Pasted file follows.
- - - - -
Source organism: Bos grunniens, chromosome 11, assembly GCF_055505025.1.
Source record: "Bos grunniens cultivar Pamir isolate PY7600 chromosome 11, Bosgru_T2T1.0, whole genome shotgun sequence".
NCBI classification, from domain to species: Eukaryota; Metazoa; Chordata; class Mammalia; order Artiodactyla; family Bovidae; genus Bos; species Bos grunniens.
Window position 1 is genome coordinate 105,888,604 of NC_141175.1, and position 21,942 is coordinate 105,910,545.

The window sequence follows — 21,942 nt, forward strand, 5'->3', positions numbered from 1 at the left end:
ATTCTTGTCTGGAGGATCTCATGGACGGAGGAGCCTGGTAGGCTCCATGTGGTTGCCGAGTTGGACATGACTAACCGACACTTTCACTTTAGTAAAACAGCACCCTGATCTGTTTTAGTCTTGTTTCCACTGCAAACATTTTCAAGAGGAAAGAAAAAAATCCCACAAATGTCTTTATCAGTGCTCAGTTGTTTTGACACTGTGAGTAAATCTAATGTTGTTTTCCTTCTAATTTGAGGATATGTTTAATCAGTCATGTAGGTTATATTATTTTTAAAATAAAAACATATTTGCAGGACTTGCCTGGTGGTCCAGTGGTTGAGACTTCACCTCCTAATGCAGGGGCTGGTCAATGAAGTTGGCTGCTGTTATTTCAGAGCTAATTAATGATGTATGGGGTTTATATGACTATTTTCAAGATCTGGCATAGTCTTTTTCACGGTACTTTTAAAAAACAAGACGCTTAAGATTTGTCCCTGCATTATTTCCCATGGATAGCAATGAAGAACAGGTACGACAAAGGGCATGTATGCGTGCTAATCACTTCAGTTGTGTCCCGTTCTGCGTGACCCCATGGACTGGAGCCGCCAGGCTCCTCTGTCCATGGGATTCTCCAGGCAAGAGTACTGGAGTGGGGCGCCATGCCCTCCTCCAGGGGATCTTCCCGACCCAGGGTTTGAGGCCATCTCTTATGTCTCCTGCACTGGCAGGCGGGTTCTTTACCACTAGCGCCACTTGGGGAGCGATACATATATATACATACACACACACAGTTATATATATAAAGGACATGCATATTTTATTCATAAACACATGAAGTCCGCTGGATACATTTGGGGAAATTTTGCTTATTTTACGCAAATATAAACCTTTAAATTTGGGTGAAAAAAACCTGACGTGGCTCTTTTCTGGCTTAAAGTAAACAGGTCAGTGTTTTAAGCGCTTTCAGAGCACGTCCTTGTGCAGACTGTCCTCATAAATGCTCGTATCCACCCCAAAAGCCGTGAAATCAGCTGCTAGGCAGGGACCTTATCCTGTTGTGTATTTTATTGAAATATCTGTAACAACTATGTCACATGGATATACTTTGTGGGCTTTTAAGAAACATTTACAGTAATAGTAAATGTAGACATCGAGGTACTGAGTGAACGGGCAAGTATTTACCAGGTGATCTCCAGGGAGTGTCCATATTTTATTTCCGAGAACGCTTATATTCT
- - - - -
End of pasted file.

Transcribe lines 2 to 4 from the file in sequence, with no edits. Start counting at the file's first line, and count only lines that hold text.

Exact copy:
Source record: "Bos grunniens cultivar Pamir isolate PY7600 chromosome 11, Bosgru_T2T1.0, whole genome shotgun sequence".
NCBI classification, from domain to species: Eukaryota; Metazoa; Chordata; class Mammalia; order Artiodactyla; family Bovidae; genus Bos; species Bos grunniens.
Window position 1 is genome coordinate 105,888,604 of NC_141175.1, and position 21,942 is coordinate 105,910,545.